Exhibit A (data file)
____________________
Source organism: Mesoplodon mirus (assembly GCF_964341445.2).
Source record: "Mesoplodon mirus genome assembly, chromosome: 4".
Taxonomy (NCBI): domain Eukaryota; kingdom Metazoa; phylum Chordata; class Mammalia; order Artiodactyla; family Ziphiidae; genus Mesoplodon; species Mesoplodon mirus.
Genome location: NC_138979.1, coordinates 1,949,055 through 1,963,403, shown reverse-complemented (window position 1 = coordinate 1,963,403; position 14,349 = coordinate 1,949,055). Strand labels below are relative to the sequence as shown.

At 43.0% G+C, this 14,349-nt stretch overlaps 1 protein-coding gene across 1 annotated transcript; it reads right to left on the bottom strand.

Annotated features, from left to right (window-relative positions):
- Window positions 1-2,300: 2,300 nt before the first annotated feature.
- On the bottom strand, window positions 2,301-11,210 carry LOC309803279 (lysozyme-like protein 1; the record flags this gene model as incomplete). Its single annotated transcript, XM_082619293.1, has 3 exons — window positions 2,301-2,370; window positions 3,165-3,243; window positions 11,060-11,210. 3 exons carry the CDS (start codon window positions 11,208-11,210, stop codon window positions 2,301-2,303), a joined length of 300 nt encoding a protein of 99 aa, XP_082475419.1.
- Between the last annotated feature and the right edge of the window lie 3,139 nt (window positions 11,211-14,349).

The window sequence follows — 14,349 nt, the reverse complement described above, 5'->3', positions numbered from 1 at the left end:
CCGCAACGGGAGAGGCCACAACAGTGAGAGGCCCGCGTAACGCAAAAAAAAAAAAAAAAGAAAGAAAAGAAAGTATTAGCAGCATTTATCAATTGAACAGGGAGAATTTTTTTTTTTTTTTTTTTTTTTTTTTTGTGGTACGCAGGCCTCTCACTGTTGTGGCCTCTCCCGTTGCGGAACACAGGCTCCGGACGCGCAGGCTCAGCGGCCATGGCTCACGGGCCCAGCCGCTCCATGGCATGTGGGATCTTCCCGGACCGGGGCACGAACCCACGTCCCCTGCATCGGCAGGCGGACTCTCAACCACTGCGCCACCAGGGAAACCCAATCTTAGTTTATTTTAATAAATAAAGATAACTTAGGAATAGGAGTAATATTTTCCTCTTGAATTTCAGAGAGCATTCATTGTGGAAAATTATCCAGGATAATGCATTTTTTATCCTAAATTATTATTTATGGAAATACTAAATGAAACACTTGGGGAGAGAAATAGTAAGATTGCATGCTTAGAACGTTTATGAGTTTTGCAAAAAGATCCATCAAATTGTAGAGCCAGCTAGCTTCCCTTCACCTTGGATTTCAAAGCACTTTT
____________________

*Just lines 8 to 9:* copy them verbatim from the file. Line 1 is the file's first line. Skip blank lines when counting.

- On the bottom strand, window positions 2,301-11,210 carry LOC309803279 (lysozyme-like protein 1; the record flags this gene model as incomplete). Its single annotated transcript, XM_082619293.1, has 3 exons — window positions 2,301-2,370; window positions 3,165-3,243; window positions 11,060-11,210. 3 exons carry the CDS (start codon window positions 11,208-11,210, stop codon window positions 2,301-2,303), a joined length of 300 nt encoding a protein of 99 aa, XP_082475419.1.
- Between the last annotated feature and the right edge of the window lie 3,139 nt (window positions 11,211-14,349).